Councillors could vote to freeze council tax in Aberdeen for the coming year at next week’s budget meeting.
The ruling administration has brought forward a move to freeze the council tax at current levels for the 2021/22 financial year.
It follows a decision by the Scottish Government to provide millions of pounds’ worth of funding to local authorities – the equivalent of a 3% rise – in exchange for freezing tax.
Aberdeen City Council would receive £4.2 million under the scheme, which was announced by finance minister Kate Forbes earlier this year.
However, although they have proposed the freeze, the local authority’s leaders fear it could leave them with a shortfall in future years as there is no guarantee the payment from Holyrood will be built into grant funding in future years.
‘Shaping our budget to meet the needs of the people of Aberdeen’
Co-leader Jenny Laing said: “We understand the Covid situation has had a huge impact nationally and internationally. The effect it is having on families and households in Aberdeen is significant, and that is why we will be mindful of that.
“We don’t want to put added pressure on people when they are worried about whether they will have a job or whether they will be able to heat their homes.
“It’s in our interests to make sure we are shaping our budget to meet the needs of the people of Aberdeen.”
However, Ms Laing added: “The local flexibility to shape budgets to suit the needs of local people are diluted because the Scottish Government are dictating how we spend money and how we raise it too.”
Fellow co-leader Douglas Lumsden said: “It’s disappointing the Scottish Government have tied our hands on it, but because the money is there it is only right we use that to freeze the council tax at last year’s level.
“We will be seeking assurances that the extra money to compensate for the council tax freeze will be built into the base budget so we are not penalised in future years for freezing the council tax.
“I am sure residents will be pleased to hear there is not going to be an additional burden of council tax rises next year.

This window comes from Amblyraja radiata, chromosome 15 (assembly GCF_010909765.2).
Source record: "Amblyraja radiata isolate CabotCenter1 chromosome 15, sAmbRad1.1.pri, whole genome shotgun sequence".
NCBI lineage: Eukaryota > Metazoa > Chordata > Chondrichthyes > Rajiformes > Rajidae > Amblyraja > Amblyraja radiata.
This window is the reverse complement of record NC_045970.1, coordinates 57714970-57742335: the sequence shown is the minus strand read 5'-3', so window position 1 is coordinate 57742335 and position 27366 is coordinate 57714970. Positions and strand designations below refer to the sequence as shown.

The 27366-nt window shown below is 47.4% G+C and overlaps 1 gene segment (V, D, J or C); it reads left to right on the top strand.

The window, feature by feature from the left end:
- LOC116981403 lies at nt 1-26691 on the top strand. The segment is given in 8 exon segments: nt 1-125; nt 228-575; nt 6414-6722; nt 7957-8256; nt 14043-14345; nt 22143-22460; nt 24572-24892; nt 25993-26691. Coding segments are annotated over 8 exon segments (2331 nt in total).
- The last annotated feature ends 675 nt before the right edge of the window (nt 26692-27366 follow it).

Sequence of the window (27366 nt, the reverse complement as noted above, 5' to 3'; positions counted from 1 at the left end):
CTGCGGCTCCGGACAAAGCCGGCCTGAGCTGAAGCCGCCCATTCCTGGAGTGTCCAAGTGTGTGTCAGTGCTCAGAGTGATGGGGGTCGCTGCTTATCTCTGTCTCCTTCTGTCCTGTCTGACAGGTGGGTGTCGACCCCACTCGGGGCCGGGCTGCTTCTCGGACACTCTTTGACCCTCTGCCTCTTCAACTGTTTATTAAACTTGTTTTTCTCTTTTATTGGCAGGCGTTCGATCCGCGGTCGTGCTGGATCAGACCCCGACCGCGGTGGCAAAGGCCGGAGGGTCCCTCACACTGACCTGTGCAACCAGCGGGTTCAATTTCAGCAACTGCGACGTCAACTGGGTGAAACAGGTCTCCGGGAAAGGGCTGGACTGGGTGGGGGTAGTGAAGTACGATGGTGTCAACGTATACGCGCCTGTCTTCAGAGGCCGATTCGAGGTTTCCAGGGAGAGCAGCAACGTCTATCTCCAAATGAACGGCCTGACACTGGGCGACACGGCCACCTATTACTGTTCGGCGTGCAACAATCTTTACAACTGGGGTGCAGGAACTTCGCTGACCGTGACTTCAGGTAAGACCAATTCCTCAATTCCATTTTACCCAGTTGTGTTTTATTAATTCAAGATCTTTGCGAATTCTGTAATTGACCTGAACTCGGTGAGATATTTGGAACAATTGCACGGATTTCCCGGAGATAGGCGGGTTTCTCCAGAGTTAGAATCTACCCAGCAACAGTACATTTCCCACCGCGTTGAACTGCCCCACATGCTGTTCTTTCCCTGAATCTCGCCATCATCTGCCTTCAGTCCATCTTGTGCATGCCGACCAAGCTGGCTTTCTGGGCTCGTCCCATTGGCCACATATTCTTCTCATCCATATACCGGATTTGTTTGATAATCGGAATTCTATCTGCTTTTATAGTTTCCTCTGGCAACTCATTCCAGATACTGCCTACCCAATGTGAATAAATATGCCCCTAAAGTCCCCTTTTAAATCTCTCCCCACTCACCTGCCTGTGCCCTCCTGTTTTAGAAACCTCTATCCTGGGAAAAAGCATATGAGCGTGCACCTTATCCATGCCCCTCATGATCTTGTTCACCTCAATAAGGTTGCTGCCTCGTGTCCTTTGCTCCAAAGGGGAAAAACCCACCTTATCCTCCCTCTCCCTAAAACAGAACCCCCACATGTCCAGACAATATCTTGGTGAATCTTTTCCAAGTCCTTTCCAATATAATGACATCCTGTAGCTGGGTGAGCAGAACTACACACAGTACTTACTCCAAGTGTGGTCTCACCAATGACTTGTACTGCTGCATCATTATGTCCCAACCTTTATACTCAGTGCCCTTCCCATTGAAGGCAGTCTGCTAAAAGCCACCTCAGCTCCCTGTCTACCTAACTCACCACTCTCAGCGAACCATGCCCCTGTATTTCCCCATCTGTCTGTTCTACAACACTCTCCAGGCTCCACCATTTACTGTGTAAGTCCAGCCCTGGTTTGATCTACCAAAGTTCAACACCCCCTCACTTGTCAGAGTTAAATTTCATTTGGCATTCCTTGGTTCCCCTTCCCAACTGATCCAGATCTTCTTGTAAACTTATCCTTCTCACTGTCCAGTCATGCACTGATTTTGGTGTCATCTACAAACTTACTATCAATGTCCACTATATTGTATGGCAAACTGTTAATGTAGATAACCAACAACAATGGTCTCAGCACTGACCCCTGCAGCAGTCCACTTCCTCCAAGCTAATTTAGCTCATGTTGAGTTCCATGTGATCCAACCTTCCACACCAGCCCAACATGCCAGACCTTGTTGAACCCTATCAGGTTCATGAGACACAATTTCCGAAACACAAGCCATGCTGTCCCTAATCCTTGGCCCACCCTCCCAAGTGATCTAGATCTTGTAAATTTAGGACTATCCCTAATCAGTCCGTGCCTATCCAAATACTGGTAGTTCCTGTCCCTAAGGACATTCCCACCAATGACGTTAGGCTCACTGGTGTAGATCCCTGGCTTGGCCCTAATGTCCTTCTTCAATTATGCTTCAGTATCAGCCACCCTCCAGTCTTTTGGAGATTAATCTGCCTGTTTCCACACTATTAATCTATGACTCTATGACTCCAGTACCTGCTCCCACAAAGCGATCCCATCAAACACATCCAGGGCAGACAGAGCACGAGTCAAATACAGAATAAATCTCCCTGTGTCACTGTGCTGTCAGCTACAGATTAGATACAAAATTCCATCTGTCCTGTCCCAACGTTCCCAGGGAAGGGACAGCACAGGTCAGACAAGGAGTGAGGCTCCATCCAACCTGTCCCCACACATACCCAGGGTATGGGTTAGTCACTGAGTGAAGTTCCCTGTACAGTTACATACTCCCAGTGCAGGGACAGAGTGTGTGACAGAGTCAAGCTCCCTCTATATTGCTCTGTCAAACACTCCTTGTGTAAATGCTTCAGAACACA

“It’s been a difficult year for so many people and it’s the right thing for us to do to maintain council tax at 2020/21 levels while we go through the pandemic.”
SNP group deputy leader Jackie Dunbar welcomed the leaders’ announcement.
The opposition parties are also set to put forward proposed budgets at next week’s meeting.
‘Accepting the Scottish Government’s £4.2 million to fund a council tax freeze’
Ms Dunbar said: “I am pleased that the Tory-led administration have finally provided families in Aberdeen with the certainty that they deserve, confirming they will be accepting the Scottish Government’s £4.2 million to fund a council tax freeze.
“The Scottish Government has stepped up to the plate to provide the funding to protect households at a time when family budgets will be stretched and for that they should be commended.”
A Scottish Government spokesman said: “In order to protect people’s incomes, local authorities are being offered £90 million of funding – the equivalent of a 3% increase – included in the 2021-22 local government settlement to compensate councils who choose to freeze their council tax. This was announced as part of the 2021-22 Scottish Budget.
“We urge councils to accept this significant support which will help protect household budgets while at the same time protecting vital local services. However, it remains a decision for councils themselves to make.
“In 2021-22, Aberdeen City Council will receive a total funding package of £395.5 million to support local services, which includes an extra £11 million to support vital day to day services, equivalent to an increase of 3.1% compared to 2020-21.
“The day to day service funding includes £4.2 million to compensate the council should it decide to freeze council tax levels.
“Decisions on local government budget allocations for future years are subject to the outcome of the on-going negotiations with COSLA but it is worth noting that the annual local government finance settlement includes £630 million following the council tax freeze between 2008-17.”